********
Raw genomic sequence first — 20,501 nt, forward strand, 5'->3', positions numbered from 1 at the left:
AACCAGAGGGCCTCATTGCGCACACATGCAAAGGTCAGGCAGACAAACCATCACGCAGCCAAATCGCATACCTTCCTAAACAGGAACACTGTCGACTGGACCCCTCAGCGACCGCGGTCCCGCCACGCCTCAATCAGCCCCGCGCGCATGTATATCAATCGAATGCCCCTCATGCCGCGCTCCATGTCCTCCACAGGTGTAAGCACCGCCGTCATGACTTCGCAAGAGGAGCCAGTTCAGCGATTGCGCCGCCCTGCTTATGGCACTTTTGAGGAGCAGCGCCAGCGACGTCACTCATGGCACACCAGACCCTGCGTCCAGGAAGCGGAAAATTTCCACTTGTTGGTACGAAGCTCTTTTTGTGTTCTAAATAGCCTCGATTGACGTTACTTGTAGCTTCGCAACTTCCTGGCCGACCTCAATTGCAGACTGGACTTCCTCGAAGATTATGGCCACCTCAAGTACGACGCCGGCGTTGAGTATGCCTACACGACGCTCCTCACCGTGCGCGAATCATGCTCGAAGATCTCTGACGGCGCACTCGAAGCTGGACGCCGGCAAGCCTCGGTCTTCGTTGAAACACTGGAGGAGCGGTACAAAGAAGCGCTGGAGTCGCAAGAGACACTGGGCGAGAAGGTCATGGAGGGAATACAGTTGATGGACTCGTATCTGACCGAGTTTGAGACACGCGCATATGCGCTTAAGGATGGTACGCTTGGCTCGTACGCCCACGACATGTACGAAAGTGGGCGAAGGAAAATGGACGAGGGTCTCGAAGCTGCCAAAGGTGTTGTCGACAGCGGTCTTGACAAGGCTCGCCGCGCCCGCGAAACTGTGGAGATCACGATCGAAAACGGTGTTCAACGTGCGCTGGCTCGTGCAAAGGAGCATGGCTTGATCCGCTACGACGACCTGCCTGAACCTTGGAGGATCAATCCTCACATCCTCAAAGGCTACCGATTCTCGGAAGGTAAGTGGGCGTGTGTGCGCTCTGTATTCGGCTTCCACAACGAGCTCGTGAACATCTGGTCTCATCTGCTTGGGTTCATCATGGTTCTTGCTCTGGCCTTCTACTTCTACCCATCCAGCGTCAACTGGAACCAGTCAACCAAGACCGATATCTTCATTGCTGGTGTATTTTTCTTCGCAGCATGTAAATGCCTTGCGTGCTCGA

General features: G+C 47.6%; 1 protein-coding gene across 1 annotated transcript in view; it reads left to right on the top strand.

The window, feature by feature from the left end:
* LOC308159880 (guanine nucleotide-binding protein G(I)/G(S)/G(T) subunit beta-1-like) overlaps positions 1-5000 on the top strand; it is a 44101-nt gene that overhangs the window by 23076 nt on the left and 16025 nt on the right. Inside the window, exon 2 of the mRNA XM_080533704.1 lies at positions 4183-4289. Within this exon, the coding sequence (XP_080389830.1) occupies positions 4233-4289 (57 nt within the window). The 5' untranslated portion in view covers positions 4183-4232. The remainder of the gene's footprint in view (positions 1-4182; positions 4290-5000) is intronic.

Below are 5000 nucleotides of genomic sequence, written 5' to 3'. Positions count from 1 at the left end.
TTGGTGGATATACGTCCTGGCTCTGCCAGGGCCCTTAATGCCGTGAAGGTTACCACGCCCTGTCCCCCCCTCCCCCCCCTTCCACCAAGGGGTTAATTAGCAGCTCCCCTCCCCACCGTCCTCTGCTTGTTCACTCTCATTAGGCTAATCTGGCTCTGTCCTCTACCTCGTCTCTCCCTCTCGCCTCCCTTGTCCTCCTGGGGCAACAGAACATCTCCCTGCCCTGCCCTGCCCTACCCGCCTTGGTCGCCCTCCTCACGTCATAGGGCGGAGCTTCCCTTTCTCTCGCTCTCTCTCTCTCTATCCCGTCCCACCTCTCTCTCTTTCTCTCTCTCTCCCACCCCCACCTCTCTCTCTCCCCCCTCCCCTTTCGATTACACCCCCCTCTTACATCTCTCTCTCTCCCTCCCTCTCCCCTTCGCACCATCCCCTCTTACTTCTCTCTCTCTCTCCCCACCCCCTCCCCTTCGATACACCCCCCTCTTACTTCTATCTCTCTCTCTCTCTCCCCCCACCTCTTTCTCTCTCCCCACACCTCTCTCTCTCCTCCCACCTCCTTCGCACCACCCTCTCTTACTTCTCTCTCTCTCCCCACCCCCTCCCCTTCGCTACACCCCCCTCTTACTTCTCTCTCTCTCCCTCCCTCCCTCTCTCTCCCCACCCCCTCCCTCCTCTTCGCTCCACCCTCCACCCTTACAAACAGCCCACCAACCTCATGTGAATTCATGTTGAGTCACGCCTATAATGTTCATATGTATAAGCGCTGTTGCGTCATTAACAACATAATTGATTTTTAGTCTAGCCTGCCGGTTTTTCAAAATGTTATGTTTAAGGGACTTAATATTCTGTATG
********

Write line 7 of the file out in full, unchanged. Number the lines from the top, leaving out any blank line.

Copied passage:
TTGGTGGATATACGTCCTGGCTCTGCCAGGGCCCTTAATGCCGTGAAGGTTACCACGCCCTGTCCCCCCCTCCCCCCCCTTCCACCAAGGGGTTAATTAGCAGCTCCCCTCCCCACCGTCCTCTGCTTGTTCACTCTCATTAGGCTAATCTGGCTCTGTCCTCTACCTCGTCTCTCCCTCTCGCCTCCCTTGTCCTCCTGGGGCAACAGAACATCTCCCTGCCCTGCCCTGCCCTACCCGCCTTGGTCGCCCTCCTCACGTCATAGGGCGGAGCTTCCCTTTCTCTCGCTCTCTCTCTCTCTATCCCGTCCCACCTCTCTCTCTTTCTCTCTCTCTCCCACCCCCACCTCTCTCTCTCCCCCCTCCCCTTTCGATTACACCCCCCTCTTACATCTCTCTCTCTCCCTCCCTCTCCCCTTCGCACCATCCCCTCTTACTTCTCTCTCTCTCTCCCCACCCCCTCCCCTTCGATACACCCCCCTCTTACTTCTATCTCTCTCTCTCTCTCCCCCCACCTCTTTCTCTCTCCCCACACCTCTCTCTCTCCTCCCACCTCCTTCGCACCACCCTCTCTTACTTCTCTCTCTCTCCCCACCCCCTCCCCTTCGCTACACCCCCCTCTTACTTCTCTCTCTCTCCCTCCCTCCCTCTCTCTCCCCACCCCCTCCCTCCTCTTCGCTCCACCCTCCACCCTTACAAACAGCCCACCAACCTCATGTGAATTCATGTTGAGTCACGCCTATAATGTTCATATGTATAAGCGCTGTTGCGTCATTAACAACATAATTGATTTTTAGTCTAGCCTGCCGGTTTTTCAAAATGTTATGTTTAAGGGACTTAATATTCTGTATG